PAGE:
Assessing Outcomes Vital to Independent Living in Late Life
It is a well known fact that the population of the United States is aging rapidly. Researchers have found that successful aging is based upon three pillars: avoiding disease, engaging with life and maintaining high cognitive and physical function. This course focuses on the precise assessment of individual function, which is the foundation for maintaining high cognitive and physical function. Traditional standardized assessments of patient function, such as the Functional Independent Measure (FIM) and the SF-36, are contrasted with contemporary assessments that use Computer Adaptive Testing (CATs). The Activity Measure of Post Acute Care (AM-PAC) is introduced as an example of a scientifically validated CAT assessment that was developed at the Boston University Research and Training Center for Measuring Rehabilitation Outcomes. AM-PAC results are being used to match patient needs to appropriate care setting and interventions and also to identify impending problems and understand where help is needed. In 2009, the American Occupational Therapy Association announced its endorsement of the AM-PAC and its plan to use the tool to gather functional improvement data for its national database.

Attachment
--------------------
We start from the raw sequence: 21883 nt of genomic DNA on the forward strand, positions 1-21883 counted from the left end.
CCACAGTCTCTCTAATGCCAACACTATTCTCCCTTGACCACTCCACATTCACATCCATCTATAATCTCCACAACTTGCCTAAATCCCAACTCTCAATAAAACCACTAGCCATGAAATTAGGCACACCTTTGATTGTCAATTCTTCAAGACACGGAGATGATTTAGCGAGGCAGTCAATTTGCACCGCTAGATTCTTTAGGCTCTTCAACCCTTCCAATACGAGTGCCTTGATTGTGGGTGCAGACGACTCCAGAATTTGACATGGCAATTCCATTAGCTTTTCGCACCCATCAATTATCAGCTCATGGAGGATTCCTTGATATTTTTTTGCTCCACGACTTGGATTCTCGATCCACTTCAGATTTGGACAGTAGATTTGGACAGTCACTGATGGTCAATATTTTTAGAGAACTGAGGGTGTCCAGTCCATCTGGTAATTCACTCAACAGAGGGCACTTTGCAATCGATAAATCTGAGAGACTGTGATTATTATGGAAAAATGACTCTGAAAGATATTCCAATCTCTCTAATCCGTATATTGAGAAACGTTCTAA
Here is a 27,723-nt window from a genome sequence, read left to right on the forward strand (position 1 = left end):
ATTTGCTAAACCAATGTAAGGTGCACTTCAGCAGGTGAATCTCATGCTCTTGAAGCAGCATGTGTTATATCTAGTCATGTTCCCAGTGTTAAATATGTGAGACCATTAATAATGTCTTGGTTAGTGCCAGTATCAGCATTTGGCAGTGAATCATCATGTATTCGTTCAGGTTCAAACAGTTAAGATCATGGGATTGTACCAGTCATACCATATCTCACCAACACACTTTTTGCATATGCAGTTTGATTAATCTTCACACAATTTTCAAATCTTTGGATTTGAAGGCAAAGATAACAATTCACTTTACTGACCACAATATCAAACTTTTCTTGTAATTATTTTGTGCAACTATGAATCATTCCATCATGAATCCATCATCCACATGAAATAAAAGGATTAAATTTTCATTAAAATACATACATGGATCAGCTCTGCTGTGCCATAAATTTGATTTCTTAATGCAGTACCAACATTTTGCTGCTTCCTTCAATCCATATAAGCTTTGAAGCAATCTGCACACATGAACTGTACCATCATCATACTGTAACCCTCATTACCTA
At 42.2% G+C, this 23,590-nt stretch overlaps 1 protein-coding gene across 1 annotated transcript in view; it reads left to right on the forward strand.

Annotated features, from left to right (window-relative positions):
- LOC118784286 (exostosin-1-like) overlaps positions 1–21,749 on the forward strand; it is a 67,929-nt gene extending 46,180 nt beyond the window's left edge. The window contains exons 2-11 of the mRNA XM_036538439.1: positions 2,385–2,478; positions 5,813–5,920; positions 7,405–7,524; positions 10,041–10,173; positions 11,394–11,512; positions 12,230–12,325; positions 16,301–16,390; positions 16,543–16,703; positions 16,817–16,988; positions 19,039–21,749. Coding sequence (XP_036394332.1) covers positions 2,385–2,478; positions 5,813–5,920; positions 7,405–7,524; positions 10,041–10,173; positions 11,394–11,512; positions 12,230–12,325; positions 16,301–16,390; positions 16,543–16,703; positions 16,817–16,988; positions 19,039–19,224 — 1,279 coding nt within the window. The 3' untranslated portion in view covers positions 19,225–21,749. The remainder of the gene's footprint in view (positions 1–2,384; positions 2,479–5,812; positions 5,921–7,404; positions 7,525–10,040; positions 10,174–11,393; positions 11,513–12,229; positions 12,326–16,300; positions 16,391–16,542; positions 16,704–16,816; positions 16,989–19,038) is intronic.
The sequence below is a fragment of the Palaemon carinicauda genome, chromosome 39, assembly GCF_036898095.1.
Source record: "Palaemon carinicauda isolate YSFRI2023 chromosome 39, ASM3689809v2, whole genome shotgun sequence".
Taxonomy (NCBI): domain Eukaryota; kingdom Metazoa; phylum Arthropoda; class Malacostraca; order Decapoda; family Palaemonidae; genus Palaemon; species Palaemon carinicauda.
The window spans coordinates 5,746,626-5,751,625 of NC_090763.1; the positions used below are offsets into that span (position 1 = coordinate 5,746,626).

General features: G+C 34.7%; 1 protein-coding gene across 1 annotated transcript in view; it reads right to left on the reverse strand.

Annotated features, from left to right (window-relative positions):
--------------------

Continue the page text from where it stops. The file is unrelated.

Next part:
- Discuss the context for late life functional assessment
- Describe the limitations of traditional functional assessment methods
- Explain the advantages of contemporary methods of functional assessment
- Discuss examples of how contemporary functional assessment might be useful in working with older adults with chronic health problems
This course is accessible on the Philips Lifeline Learning Center website at http://Lifeline.theonlinelearningcenter.com.
Note: Approved provider of continuing education for LCSW licensure requirements in California.
Note: This program is not accredited by the American Physical Therapy Association due to their policies.
Note: As of 7/31/10 nursing CE's will not be available for nurses licensed in DE, RI, and UT.
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